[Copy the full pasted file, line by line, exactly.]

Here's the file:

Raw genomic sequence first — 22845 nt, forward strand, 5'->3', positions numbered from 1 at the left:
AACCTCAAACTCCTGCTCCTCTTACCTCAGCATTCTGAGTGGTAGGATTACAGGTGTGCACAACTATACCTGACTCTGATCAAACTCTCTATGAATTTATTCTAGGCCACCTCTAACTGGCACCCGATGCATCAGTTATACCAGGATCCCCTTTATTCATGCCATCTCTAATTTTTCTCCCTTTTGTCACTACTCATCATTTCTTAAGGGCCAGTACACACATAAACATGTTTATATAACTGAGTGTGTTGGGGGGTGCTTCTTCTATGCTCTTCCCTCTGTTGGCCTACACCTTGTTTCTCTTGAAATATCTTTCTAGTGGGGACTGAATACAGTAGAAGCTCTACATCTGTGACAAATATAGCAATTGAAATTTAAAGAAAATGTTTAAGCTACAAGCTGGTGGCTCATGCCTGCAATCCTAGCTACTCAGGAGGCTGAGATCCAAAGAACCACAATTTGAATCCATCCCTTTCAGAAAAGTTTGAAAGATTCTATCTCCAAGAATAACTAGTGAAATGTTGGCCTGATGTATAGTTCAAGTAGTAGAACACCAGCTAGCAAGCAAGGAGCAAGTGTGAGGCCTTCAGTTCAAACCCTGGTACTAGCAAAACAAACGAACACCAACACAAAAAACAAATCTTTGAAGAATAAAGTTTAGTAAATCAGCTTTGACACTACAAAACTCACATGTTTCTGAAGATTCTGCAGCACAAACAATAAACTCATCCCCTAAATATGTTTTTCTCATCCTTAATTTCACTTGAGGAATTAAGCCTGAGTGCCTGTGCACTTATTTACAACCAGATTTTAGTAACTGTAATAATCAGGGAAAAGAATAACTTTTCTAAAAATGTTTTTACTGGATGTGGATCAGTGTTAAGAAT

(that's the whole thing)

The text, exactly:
Raw genomic sequence first — 22845 nt, forward strand, 5'->3', positions numbered from 1 at the left:
AACCTCAAACTCCTGCTCCTCTTACCTCAGCATTCTGAGTGGTAGGATTACAGGTGTGCACAACTATACCTGACTCTGATCAAACTCTCTATGAATTTATTCTAGGCCACCTCTAACTGGCACCCGATGCATCAGTTATACCAGGATCCCCTTTATTCATGCCATCTCTAATTTTTCTCCCTTTTGTCACTACTCATCATTTCTTAAGGGCCAGTACACACATAAACATGTTTATATAACTGAGTGTGTTGGGGGGTGCTTCTTCTATGCTCTTCCCTCTGTTGGCCTACACCTTGTTTCTCTTGAAATATCTTTCTAGTGGGGACTGAATACAGTAGAAGCTCTACATCTGTGACAAATATAGCAATTGAAATTTAAAGAAAATGTTTAAGCTACAAGCTGGTGGCTCATGCCTGCAATCCTAGCTACTCAGGAGGCTGAGATCCAAAGAACCACAATTTGAATCCATCCCTTTCAGAAAAGTTTGAAAGATTCTATCTCCAAGAATAACTAGTGAAATGTTGGCCTGATGTATAGTTCAAGTAGTAGAACACCAGCTAGCAAGCAAGGAGCAAGTGTGAGGCCTTCAGTTCAAACCCTGGTACTAGCAAAACAAACGAACACCAACACAAAAAACAAATCTTTGAAGAATAAAGTTTAGTAAATCAGCTTTGACACTACAAAACTCACATGTTTCTGAAGATTCTGCAGCACAAACAATAAACTCATCCCCTAAATATGTTTTTCTCATCCTTAATTTCACTTGAGGAATTAAGCCTGAGTGCCTGTGCACTTATTTACAACCAGATTTTAGTAACTGTAATAATCAGGGAAAAGAATAACTTTTCTAAAAATGTTTTTACTGGATGTGGATCAGTGTTAAGAAT